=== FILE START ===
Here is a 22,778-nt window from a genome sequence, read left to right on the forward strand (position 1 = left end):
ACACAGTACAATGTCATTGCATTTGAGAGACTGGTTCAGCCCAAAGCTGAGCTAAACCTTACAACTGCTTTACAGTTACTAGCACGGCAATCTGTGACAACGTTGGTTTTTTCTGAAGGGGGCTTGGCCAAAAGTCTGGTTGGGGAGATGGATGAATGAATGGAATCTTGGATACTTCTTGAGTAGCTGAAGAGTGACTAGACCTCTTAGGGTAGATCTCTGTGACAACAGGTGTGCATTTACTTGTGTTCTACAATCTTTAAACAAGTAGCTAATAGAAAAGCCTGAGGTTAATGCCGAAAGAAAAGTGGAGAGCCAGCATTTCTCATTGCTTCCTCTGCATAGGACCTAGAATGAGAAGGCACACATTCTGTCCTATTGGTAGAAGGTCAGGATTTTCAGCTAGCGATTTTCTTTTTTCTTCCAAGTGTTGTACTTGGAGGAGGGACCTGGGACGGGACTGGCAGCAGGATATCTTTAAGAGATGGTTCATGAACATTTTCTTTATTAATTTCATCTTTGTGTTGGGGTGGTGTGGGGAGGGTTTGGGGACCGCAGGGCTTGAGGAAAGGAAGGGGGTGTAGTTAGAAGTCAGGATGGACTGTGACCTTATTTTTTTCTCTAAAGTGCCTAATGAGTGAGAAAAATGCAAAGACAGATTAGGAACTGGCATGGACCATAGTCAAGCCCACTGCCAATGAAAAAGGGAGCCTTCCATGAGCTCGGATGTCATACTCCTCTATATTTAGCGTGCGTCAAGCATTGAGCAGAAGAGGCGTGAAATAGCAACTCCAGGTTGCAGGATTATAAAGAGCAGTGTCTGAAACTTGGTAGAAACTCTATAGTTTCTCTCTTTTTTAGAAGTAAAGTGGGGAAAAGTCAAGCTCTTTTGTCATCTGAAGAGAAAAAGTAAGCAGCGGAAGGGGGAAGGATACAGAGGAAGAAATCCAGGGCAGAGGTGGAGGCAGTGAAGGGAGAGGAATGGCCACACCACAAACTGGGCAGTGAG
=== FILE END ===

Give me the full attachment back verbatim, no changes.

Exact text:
Here is a 22,778-nt window from a genome sequence, read left to right on the forward strand (position 1 = left end):
ACACAGTACAATGTCATTGCATTTGAGAGACTGGTTCAGCCCAAAGCTGAGCTAAACCTTACAACTGCTTTACAGTTACTAGCACGGCAATCTGTGACAACGTTGGTTTTTTCTGAAGGGGGCTTGGCCAAAAGTCTGGTTGGGGAGATGGATGAATGAATGGAATCTTGGATACTTCTTGAGTAGCTGAAGAGTGACTAGACCTCTTAGGGTAGATCTCTGTGACAACAGGTGTGCATTTACTTGTGTTCTACAATCTTTAAACAAGTAGCTAATAGAAAAGCCTGAGGTTAATGCCGAAAGAAAAGTGGAGAGCCAGCATTTCTCATTGCTTCCTCTGCATAGGACCTAGAATGAGAAGGCACACATTCTGTCCTATTGGTAGAAGGTCAGGATTTTCAGCTAGCGATTTTCTTTTTTCTTCCAAGTGTTGTACTTGGAGGAGGGACCTGGGACGGGACTGGCAGCAGGATATCTTTAAGAGATGGTTCATGAACATTTTCTTTATTAATTTCATCTTTGTGTTGGGGTGGTGTGGGGAGGGTTTGGGGACCGCAGGGCTTGAGGAAAGGAAGGGGGTGTAGTTAGAAGTCAGGATGGACTGTGACCTTATTTTTTTCTCTAAAGTGCCTAATGAGTGAGAAAAATGCAAAGACAGATTAGGAACTGGCATGGACCATAGTCAAGCCCACTGCCAATGAAAAAGGGAGCCTTCCATGAGCTCGGATGTCATACTCCTCTATATTTAGCGTGCGTCAAGCATTGAGCAGAAGAGGCGTGAAATAGCAACTCCAGGTTGCAGGATTATAAAGAGCAGTGTCTGAAACTTGGTAGAAACTCTATAGTTTCTCTCTTTTTTAGAAGTAAAGTGGGGAAAAGTCAAGCTCTTTTGTCATCTGAAGAGAAAAAGTAAGCAGCGGAAGGGGGAAGGATACAGAGGAAGAAATCCAGGGCAGAGGTGGAGGCAGTGAAGGGAGAGGAATGGCCACACCACAAACTGGGCAGTGAG